By Christian Viveros-Fauné
By Miriam Felton-Dansky
By Tom Sellar
By Tom Sellar
By Jessica Dawson
By Tom Sellar
By R. C. Baker
By Tom Sellar
"I once planned a book which was to consist entirely of dedications," P.G. Wodehouse quipped at the start of Bertie Wooster Sees It Through, "but abandoned the idea because I could not think of a dedication for it." Veteran nonfictioneer Mike Bryan's first novel, The Afterword, hazards a similarly perverse paratextual conceit, but here, for better or worse, the novelist sees it through. The pleasingly palm-sized book purports to be the authorial musings appended to the second edition of "Mike Bryan" 's breakaway bestseller The Deity Next Door. The title spells out the premise: A seemingly ordinary Manhattanite, blandly named Blaine, turns out to be the new messiah. Given the bits of plot and religious philosophizing recounted in this distended epilogue, Deity resolves in the mind like a novelization of that Joan Osborne song but sans a monster hook. Too toothless for sustained satire, The Afterword at least manages one slowly dawning joke: that a snoozefest like Deity could perch atop the Times fiction list for 179 weeks"one more than The Bridges of Madison County."
Due to Deity's absence as a thing of glue and inkthe impossibility of reading it in totoThe Afterword's audience must imagine that earlier book, and Bryan conjures a shimmering sense of its arguments and dimensions. The specific flavor will vary from reader to reader, as will opinion of its success or failure. Thus Bryan's fictional fiction neatly suits his spiritual concerns, reflecting the all too human grasping for sense in the face of a divinity who is less than forthcomingwho is, perhaps, not.
The self-deprecating narrator-novelist readily classifies himself as a one-hit wonder. Not for him to pen are the great novels of faith in despairGraham Greene's The End of the Affair, say, or Shusako Endo's Silence. He has neither the "genuine voice and vision" of a Cormac McCarthy nor the hermetic impulse of Salinger. (In the road book Uneasy Rider, the real Bryan breakfasts with the reclusive McCarthyand petulantly refuses to spill the beans.) Buzzed by his success, frank in disclosing his limitations and motives, Bryan is anything but silent. At best, he approximates Nicholson Baker, at once breezy and willing to consider every angle of a theory. (A nicely developed passage in which he compares what one remembers of a film with what lingers after readingreminiscent of a similar pensée on aesthetic memory in Baker's U and Iturns smartly on its heels with "Or is this analysis just totally wrong?"). But elsewhere his glibness is problematic. The more he reveals, the less one cottons to his character, as with his mercenary view of how 9-11 bucked up Deity's sales.
Candor is laudable, cuteness less so. Early on, he relates the names of failed book proposals that preceded Deity, including the unforgivably titled All Those Michaels and Me, Just Plain Mikean anti-celebrity jeremiad taking to task "Michaels Jackson, Jordan, Eisner, Crichton, Milken, Douglas, and Dukakis." Another of his scrapped projects was Shrinks: They Do the Talking, We Listen, an oral history of contemporary psychotherapy. (The parallel between the silence of God and that of the classic analyst is hinted at here.) The Afterword includes a long passage from a psychiatrist friend, in which he candidly recounts a troublesome patient who, in the face of treatment, killed herself. It's one of the more effective (and artless) parts of the bookone wouldn't mind reading Shrinks. But then comes Bryan's gloss: "You have to know that this is a terrific guy, utterly devoted to his patients, and yet one of his reactions on hearing about the suicide is blessed, guilty relief. Wow."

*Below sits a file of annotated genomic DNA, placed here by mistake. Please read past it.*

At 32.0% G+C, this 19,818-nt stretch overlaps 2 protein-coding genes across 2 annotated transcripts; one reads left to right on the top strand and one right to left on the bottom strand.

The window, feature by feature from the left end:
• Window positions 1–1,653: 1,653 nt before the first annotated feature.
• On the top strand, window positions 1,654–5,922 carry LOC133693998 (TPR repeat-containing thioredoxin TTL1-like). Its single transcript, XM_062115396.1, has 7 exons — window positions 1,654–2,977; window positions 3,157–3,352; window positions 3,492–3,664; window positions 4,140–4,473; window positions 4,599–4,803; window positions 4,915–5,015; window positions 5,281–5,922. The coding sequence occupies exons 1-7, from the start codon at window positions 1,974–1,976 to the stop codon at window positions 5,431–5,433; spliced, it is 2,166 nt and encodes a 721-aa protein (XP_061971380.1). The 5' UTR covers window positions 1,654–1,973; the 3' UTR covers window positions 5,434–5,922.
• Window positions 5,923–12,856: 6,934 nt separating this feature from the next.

That pert palindrome is either a journalistic tica knee-jerk need to supply an emotional cue cardor extreme naïveté, or both. Such flippancy mars what otherwise is a reasonably stimulating Baedeker through religious thought, from inerrancy (the Bible as literal truth) to theodicy (the problem of evil). Tonal boners aside, Bryan's antic riffs wrap around a once removed plot that increasingly scans as a dud.
But The Afterword's topic and structure are so ingeniously of a piece that the book, like God, becomes somewhat critic-proof. One recalls Borges's fictional analysis of the apocryphal spiritual thriller The Approach to Al-Mutasim, not to mention some entries in Stanislaw Lem's A Perfect Vacuum, the sine qua non of false-book reviewery. In the novel under Borgesian review, a pilgrim reaches the titular object of his journey. A voice speaks, the curtain partsand the novel ends. In a pivotal Deity scene, a succession of eternally obdurate questions occur to Blaine after a trip to the Holy Land; rather than provide answers, Bryan lets his hero sit in silence. "Readers have asked if this was an authorial cop-out. I think not. If there's any cop-out, it's not mine."
Perhaps there's an art of the cop-out. With his ample vanity ("It's always all about me"), this Bryan starts to resemble a commentator along Kinbotean lines. I suspect this reading gives the author too much credithe isn't Nicholson Baker, let alone Nabokov. A diligent reader will compare "Bryan" 's writing to the real Bryan's (in Uneasy Rider or another of his extant books)how well (to crib from VN's afterword to Lolita) do model and mimic match? I have done this; but given today's topic, and the silence at the heart of the matter, perhaps it is more interesting if I do not tell you what I think.